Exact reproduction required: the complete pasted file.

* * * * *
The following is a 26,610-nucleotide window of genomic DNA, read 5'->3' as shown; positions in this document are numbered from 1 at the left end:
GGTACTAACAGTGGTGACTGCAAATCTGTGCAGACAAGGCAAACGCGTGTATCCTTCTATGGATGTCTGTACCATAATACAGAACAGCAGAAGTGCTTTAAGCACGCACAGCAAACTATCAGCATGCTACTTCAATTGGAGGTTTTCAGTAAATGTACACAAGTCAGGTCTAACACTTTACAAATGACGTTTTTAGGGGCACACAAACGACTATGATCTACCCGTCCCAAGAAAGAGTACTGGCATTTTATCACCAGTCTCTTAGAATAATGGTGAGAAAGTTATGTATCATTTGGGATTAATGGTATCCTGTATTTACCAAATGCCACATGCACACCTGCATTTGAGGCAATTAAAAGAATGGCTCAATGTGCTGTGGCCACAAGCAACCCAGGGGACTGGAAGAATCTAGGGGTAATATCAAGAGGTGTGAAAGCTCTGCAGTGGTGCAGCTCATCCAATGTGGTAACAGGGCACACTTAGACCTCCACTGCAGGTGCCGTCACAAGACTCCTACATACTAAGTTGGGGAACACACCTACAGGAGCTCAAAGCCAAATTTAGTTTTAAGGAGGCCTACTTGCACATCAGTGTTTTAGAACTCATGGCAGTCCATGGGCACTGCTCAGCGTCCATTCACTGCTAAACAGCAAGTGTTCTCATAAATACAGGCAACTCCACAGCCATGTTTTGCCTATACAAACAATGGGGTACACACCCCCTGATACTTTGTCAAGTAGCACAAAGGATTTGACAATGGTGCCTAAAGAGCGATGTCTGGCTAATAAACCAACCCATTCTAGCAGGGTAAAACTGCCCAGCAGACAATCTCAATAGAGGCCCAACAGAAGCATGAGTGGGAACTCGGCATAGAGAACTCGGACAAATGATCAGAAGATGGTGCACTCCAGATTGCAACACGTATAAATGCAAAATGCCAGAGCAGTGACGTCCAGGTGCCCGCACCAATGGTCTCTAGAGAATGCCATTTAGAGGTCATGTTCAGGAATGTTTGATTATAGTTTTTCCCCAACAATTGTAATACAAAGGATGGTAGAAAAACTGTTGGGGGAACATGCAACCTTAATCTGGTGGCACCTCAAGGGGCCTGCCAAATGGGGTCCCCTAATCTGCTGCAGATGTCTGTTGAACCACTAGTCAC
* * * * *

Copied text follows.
The following is a 26,610-nucleotide window of genomic DNA, read 5'->3' as shown; positions in this document are numbered from 1 at the left end:
GGTACTAACAGTGGTGACTGCAAATCTGTGCAGACAAGGCAAACGCGTGTATCCTTCTATGGATGTCTGTACCATAATACAGAACAGCAGAAGTGCTTTAAGCACGCACAGCAAACTATCAGCATGCTACTTCAATTGGAGGTTTTCAGTAAATGTACACAAGTCAGGTCTAACACTTTACAAATGACGTTTTTAGGGGCACACAAACGACTATGATCTACCCGTCCCAAGAAAGAGTACTGGCATTTTATCACCAGTCTCTTAGAATAATGGTGAGAAAGTTATGTATCATTTGGGATTAATGGTATCCTGTATTTACCAAATGCCACATGCACACCTGCATTTGAGGCAATTAAAAGAATGGCTCAATGTGCTGTGGCCACAAGCAACCCAGGGGACTGGAAGAATCTAGGGGTAATATCAAGAGGTGTGAAAGCTCTGCAGTGGTGCAGCTCATCCAATGTGGTAACAGGGCACACTTAGACCTCCACTGCAGGTGCCGTCACAAGACTCCTACATACTAAGTTGGGGAACACACCTACAGGAGCTCAAAGCCAAATTTAGTTTTAAGGAGGCCTACTTGCACATCAGTGTTTTAGAACTCATGGCAGTCCATGGGCACTGCTCAGCGTCCATTCACTGCTAAACAGCAAGTGTTCTCATAAATACAGGCAACTCCACAGCCATGTTTTGCCTATACAAACAATGGGGTACACACCCCCTGATACTTTGTCAAGTAGCACAAAGGATTTGACAATGGTGCCTAAAGAGCGATGTCTGGCTAATAAACCAACCCATTCTAGCAGGGTAAAACTGCCCAGCAGACAATCTCAATAGAGGCCCAACAGAAGCATGAGTGGGAACTCGGCATAGAGAACTCGGACAAATGATCAGAAGATGGTGCACTCCAGATTGCAACACGTATAAATGCAAAATGCCAGAGCAGTGACGTCCAGGTGCCCGCACCAATGGTCTCTAGAGAATGCCATTTAGAGGTCATGTTCAGGAATGTTTGATTATAGTTTTTCCCCAACAATTGTAATACAAAGGATGGTAGAAAAACTGTTGGGGGAACATGCAACCTTAATCTGGTGGCACCTCAAGGGGCCTGCCAAATGGGGTCCCCTAATCTGCTGCAGATGTCTGTTGAACCACTAGTCAC